Neha had gone to fetch water when she was dragged to a public toilet by a boy, her neighbour, and raped. She spent the next few months doing the rounds of police stations, courts, hospitals and rehabilitation homes. At 14, she is now a mother and is too scared to step out of her house
“I am too scared to step out of my house. People still ask me ‘What happened that day?” asked Neha (name changed), her voice choking. “I want to go back to school. I want to study. I want to play with my friends.”
Neha is just 14, and a mother of a two-year-old boy. She gave birth on December 30, 2017 — she was just 12 then — at Ram Manohar Lohiya Hospital in Lucknow.
Neha, who lives in a village on the outskirts of Lucknow, had gone to fetch water from the village tank one afternoon when she was dragged to a public toilet by a boy, her neighbour, and raped. He threatened her not to tell anyone about it.
For four months, a petrified Neha kept it to herself. She revealed it when her mother started questioning her about her deteriorating health. By then it was too late for an abortion.
Neha spent the next few months doing the rounds of police stations, courts, hospitals and rehabilitation homes.
Neha lives with her mother and three brothers in a dilapidated home. Her father passed away when she was very young.
When I visited her at home, Neha was sitting on a cot with missing legs and supported by bricks. “There is no toilet in our home. I have to go to the fields to attend to nature’s call. I go either early in the morning or after the sun sets,” said Neha. “People still stare at me. They pass comments. They gossip. I don’t like it,” she said. “We don’t have enough money to rent a house elsewhere. We don’t have any other option but to live here.”
Neha spends her days locked up in the house. She has no friends; she does not go out to play. She stopped going to school. She steps out only when there is some important work or when she has to go to the court. Her mother accompanies her everywhere. Neha avoids making eye contacts. She fears that people will ask her uncomfortable questions. She is upset that people don’t let her forget the incident.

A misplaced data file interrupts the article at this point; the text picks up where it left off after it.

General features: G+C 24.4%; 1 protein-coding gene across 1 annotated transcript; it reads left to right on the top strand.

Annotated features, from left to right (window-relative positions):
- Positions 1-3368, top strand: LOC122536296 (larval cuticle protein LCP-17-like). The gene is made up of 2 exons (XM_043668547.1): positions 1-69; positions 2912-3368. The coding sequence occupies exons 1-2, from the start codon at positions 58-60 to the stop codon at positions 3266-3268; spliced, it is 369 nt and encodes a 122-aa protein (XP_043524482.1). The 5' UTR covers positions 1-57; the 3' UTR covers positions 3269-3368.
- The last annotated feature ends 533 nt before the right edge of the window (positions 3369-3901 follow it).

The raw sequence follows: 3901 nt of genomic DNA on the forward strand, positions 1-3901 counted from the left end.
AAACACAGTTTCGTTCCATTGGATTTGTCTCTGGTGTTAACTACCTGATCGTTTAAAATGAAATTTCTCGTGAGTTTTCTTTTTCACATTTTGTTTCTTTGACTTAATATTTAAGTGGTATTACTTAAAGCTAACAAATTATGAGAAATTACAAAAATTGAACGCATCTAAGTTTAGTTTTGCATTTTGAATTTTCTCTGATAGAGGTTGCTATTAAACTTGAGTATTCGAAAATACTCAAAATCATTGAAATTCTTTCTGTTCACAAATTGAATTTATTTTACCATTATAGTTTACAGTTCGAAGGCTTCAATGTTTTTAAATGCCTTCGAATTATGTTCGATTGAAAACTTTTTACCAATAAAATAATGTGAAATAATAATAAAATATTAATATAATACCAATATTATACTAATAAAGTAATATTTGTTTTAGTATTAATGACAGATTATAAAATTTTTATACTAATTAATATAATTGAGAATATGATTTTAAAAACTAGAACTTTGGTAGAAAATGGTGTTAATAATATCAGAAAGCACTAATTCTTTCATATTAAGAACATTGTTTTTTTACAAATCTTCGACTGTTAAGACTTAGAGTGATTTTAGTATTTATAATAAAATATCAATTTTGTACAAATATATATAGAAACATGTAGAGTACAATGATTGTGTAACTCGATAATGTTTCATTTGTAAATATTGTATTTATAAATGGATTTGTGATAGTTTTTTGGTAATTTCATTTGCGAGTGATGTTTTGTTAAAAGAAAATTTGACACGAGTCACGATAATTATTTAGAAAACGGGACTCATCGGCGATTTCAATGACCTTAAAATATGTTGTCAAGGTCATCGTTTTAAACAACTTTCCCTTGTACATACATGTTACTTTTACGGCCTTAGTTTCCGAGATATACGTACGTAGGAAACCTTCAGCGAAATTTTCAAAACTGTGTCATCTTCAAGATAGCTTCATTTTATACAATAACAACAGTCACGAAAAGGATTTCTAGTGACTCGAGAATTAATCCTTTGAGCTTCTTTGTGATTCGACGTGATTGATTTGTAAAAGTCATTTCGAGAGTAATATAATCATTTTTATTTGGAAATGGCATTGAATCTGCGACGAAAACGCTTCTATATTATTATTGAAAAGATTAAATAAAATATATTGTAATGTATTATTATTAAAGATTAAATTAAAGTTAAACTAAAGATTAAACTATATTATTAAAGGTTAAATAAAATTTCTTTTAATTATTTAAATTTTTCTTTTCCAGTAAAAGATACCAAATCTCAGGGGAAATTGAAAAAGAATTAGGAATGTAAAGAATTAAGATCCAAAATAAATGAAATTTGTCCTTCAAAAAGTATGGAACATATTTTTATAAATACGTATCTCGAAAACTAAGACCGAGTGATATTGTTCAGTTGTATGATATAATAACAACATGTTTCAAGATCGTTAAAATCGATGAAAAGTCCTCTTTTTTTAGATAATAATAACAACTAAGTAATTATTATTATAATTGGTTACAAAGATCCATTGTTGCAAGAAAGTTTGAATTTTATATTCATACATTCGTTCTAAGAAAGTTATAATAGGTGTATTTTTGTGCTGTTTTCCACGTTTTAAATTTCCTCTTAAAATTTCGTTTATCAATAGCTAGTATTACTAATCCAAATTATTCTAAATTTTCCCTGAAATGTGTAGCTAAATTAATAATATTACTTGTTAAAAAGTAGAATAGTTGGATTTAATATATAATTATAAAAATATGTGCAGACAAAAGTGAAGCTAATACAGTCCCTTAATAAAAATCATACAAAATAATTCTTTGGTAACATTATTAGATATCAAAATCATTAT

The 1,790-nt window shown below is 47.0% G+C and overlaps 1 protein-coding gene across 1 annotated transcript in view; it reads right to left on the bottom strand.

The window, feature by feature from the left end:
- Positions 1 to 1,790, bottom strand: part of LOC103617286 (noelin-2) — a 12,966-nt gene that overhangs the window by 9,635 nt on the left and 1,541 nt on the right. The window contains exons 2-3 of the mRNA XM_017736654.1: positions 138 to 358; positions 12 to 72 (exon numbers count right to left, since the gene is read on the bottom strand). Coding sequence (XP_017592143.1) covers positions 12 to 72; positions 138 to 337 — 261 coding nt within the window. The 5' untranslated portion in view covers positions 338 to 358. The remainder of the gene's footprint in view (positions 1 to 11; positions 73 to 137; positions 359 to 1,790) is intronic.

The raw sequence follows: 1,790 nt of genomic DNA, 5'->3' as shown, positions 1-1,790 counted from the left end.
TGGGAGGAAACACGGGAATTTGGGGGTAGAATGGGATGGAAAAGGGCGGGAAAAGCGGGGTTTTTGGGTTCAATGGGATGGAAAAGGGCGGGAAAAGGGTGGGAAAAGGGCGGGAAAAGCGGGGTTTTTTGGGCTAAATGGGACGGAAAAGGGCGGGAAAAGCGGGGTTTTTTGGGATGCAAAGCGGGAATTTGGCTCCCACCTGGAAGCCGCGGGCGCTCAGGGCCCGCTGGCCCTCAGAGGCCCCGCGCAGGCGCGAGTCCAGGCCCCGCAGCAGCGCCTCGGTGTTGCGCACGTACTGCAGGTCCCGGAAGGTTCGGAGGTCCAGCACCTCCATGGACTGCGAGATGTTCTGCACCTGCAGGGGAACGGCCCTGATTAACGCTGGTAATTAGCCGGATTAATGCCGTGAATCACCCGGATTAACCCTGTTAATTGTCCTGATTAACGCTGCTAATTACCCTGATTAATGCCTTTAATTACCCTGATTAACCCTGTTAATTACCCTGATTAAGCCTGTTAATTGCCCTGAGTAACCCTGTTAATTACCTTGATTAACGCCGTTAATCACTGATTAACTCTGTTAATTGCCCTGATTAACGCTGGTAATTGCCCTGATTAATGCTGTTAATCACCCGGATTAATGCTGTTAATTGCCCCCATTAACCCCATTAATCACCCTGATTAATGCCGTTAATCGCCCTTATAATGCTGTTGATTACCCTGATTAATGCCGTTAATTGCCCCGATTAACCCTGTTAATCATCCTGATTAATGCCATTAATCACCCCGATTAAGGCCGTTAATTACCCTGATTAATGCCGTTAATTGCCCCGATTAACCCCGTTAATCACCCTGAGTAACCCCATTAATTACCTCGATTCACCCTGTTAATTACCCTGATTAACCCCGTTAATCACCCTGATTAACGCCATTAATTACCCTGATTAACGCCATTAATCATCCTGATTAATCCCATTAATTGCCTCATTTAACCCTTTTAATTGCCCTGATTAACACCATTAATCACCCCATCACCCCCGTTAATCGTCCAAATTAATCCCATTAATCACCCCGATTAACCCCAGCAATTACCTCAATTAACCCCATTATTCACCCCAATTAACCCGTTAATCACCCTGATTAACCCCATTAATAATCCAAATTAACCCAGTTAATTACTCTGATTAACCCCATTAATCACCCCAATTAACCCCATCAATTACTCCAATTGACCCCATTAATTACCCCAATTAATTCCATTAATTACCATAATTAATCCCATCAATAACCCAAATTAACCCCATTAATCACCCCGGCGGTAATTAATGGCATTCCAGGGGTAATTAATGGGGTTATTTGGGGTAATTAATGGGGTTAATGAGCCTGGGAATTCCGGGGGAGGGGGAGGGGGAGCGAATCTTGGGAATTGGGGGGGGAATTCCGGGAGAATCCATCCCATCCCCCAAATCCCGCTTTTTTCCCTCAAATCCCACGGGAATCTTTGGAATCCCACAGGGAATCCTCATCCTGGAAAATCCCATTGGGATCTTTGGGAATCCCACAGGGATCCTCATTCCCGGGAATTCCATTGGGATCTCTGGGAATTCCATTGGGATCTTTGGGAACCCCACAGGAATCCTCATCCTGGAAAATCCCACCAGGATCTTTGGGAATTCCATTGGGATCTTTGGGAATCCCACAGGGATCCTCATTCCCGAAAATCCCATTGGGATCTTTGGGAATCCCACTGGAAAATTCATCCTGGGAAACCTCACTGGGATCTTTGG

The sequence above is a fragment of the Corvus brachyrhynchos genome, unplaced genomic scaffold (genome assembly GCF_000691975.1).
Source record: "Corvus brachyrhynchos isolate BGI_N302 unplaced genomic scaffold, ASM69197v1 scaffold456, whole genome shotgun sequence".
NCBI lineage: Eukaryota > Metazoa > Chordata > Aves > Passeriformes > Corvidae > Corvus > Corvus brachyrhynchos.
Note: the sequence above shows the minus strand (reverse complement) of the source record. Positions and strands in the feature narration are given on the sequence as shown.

I first met Neha at Ram Manohar Lohiya Hospital. She was wearing her khaki-coloured school uniform. I was there when she delivered, her screams piercing through the labour room. I saw a twelve-year-old Neha hold her baby when there should have been books in her hands. Or toys.
Neha’s mother worked on daily wages for about 10-11 years but stopped after the incident. Her two elder brothers have moved out of the village for work and send money back home. She says her elder has stopped talking to her and that causes her a lot of anguish.
Her family is in penury, and the condition of their house is telling. It has two tiny rooms and 4-5 utensils. Rats have dug up a corner of a room and made a heap of mud. Her clothes are hanging on a clothesline. There are two cots, both missing some legs and supported by bricks, on which Neha, her mother and younger brother sleep. The government hasn’t provided them any accommodation. Her mother does not get any pension.
Before the incident, the house didn’t even have a door. Her mother managed to get a wooden door from one of the places she used to work. Strangely, a scribble with a white chalk on the door says jana mana hai (do not leave).
Neha often stands by this door and wonders when she would be able to go out and play with friends, or go to her school, or just laugh wholeheartedly.
Her mother is also heartbroken, and worried. “We belong to the lower caste and then this happened. We are so poor that we can’t even leave this house. The accused is out on bail. I am not sure whether he would be punished. I don’t care about that anymore. He has ruined my daughter’s life anyway.”
She added: “People blame me, they say I couldn’t look after my only daughter. Who will marry her now? She is already a mother. I know my daughter is not at fault, but because we are poor, people blame us.”
Neha wept uncontrollably when I asked her if she misses her son. I hugged her and let her cry. After a while, Neha said: “My boy was with me for three days after he was born. Later, they shifted me to a rehabilitation home and took my boy away. The girls over there urged me to look at my baby one last time, but I didn’t. I sat in a room and cried a lot.”
Neha stayed there for three months and then came back home. The child was taken to a government shelter home.
Neha went to the shelter home with her mother to see her son, but she was not allowed to. The home let her mother see the baby once. “My mother then spoke to me. After that I didn’t insist,” said Neha.
Neha again visited the shelter home in August. “They said someone has adopted him,” she said. “I wanted to keep him with me. But my life itself is difficult. How could I have taken care of him here? I want to run away to someplace where no one knows me.”
The accused is out on bail. Neha wants to see him behind bars. She has received a compensation of Rs 3 lakh from the government, which she can withdraw after she turns 18. But all this does not matter to her anymore.
“All I want is that people start talking to me and not ask me what happened that day. The boy should be severely punished so that he does not dare to do this to any other girl,” said Neha.
Neha’s mother is eager to get her married. “I want her to marry so that she can move from here and be happy. I am not sure who will marry her. People in the village who will marry a girl who is already a mother.”